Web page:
Starks follows in the footsteps of Woodson Rookie cornerback gets on-job lessons from master

Ravens notebook

June 03, 1998|By Mike Preston and Gary Lambrecht | Mike Preston and Gary Lambrecht,SUN STAFF

Ravens No. 1 draft pick and former University of Miami cornerback Duane Starks had his first official day of on-the-job training yesterday. His tutor was Rod Woodson, one of the best cornerbacks in NFL history.

As the Ravens opened their two-week minicamp, Starks was running second team at left cornerback behind Woodson. The 12-year veteran and the rookie had already started to bond. Everywhere Woodson went, Starks was a step behind.

When Woodson talked, Starks listened.

"Sometimes the older players don't take time to teach, but when you have one who does like Rod Woodson, then you learn as much as possible," Starks said. "Already, you can see the receivers are bigger, faster. The biggest difference is the routes and how precise they run them."

It was a relatively light day for the Ravens. No shoulder pads, just helmets and shorts. But Starks got a brief taste of life against NFL receivers. He got beat occasionally by James Roe. Battles against Michael Jackson and Jermaine Lewis will either come later in the week or in July's training camp.

But Starks had a few heads turning, too.

Woodson said: "He is a good, young player with speed and talent. I remember when I came into the league, I was lucky to have some outstanding coaches and players help me. What I'm trying to do is give him the inside, what may or may not work, what works for me. He is already picking up some things and that's good. He is very coachable and a good athlete, that's a pretty good combination."

Kinchen, Stover on hand

Two of the Ravens' older veterans were newcomers in a sense yesterday, when the team took the field for the first day of minicamp practices.

Tight end Brian Kinchen and kicker Matt Stover, who have spent a combined 18 seasons in the NFL, were among the 83 players at the team's Owings Mills facility. They were also among the few holdover players from 1997 visiting Baltimore for the first time in 1998, since they elected to skip the off-season strength and conditioning program.

Stover, an eight-year veteran, said he has chosen to stay at his Georgetown, Texas, home for the past few off-seasons.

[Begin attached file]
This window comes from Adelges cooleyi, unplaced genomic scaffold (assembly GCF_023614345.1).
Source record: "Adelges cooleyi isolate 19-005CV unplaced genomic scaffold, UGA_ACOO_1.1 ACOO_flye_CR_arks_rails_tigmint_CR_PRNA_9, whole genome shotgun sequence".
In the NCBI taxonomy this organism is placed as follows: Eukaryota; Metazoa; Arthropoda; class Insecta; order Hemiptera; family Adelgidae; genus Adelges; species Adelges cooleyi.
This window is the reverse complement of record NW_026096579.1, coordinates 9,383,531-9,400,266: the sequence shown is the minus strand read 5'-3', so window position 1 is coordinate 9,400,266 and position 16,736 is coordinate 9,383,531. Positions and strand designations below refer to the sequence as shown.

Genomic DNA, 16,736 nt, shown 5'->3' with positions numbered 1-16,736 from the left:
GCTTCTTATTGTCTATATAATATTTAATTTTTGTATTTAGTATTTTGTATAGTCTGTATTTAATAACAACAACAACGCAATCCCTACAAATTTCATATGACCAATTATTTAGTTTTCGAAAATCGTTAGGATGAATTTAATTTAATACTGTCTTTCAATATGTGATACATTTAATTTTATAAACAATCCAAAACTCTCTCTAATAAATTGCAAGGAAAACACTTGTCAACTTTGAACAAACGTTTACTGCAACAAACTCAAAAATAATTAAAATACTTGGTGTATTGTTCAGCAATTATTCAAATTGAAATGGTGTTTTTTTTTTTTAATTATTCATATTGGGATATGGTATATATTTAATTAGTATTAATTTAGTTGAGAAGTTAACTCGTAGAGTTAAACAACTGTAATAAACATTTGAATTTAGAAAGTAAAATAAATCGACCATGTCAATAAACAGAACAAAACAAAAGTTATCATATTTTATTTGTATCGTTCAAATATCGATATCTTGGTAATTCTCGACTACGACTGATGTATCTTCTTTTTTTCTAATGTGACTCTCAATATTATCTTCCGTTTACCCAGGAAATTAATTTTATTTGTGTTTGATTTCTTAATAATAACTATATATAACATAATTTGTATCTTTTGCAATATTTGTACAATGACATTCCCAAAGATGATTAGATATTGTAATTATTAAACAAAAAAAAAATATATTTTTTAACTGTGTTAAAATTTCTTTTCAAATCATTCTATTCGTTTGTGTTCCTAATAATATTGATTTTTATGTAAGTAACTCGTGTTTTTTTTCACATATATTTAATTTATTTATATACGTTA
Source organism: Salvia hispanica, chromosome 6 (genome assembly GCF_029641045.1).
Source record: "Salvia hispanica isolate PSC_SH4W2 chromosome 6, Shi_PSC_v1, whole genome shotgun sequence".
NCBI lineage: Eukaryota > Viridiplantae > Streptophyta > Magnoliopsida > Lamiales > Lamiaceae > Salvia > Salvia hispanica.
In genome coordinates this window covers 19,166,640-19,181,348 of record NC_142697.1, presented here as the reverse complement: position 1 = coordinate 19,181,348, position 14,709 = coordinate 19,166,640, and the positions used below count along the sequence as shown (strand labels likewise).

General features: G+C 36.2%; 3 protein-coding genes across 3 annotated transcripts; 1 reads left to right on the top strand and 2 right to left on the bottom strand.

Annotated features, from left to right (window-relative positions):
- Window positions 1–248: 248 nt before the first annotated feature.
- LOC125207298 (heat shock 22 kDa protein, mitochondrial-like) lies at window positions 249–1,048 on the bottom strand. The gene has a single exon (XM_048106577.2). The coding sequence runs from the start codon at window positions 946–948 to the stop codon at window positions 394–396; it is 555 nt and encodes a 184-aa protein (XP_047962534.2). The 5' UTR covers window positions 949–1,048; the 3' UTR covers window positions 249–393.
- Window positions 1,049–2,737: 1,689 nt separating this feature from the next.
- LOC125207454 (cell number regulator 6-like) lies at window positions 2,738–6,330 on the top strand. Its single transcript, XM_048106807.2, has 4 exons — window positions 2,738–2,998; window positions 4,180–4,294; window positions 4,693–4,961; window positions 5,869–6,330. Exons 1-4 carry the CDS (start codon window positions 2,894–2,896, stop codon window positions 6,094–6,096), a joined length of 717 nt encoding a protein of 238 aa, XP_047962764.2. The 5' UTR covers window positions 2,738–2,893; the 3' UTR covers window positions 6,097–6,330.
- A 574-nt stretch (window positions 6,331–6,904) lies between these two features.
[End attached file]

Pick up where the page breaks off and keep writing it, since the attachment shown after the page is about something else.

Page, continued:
"I stayed [with the team] for the first five off-seasons [1991-1995] in Cleveland, and I figured out what to do to stay in shape," said Stover, who added that his duties as a team representative with the NFL Players Association often conflicted with his workout schedule.

Kinchen, who lives in Baton Rouge, La., said he has always trained on his own in the off-season. He trains daily at a new gym that recently opened near his home.

"I'm running my gassers at 5: 15 a.m., and I'm taking my kids to school by 7," Kinchen said.

Buxton, Kinchen mix it up

In yesterday's morning practice, Kinchen and rookie free-agent linebacker Chris Buxton had a testy exchange during seven-on-seven drills.

Kinchen did not take kindly to Buxton's hands-on coverage technique, and after catching a pass from quarterback Eric Zeier, Kinchen hit Buxton with the football as he headed back to the huddle. Buxton responded with an expletive. Both players resumed the business of the day without further incident.

"I'm used to dealing with rookies," Kinchen said. "I just told the guy it was just a flash of emotion. Don't worry about it."

Rookie signings on agenda

The Ravens typically have waited until the week before training camp to begin signing their draft picks. Pat Moriarty, the team's chief financial officer, said the Ravens could sign some picks this month.

"June might be the time when some things happen. We've had discussions with all of the agents, and we've exchanged proposals," Moriarty said.

Moriarty, who is concentrating on signing the top three choices -- Starks, wide receiver Patrick Johnson and defensive end Martin Chase -- is expected to meet this week with Drew Rosenhaus, the agent for Starks.

Ozzie Newsome, the team's vice president of player personnel, will work on signing the other four draft picks -- safety Ryan Sutter, linebacker Ron Rogers, offensive lineman Sammy Williams and tight end Cam Quayle.

Et cetera

As expected, center Wally Williams did not show up for practice, leaving second-year man Jeff Mitchell to take his place with the first unit. Meanwhile, Sale Isaia worked with the first group at left guard, the only unsettled position on the offensive line. Baltimore County Executive Dutch Ruppersberger watched practice and visited with team officials yesterday. Free agent offensive tackle Shabaka Abdul-Majid, listed at 6 feet 6, 320 pounds, is the first casualty of minicamp, and he never even got started. The Ravens sent Abdul-Majid home on Monday after he reported for his physical some 20 pounds over his playing weight.

Pub Date: 6/03/98

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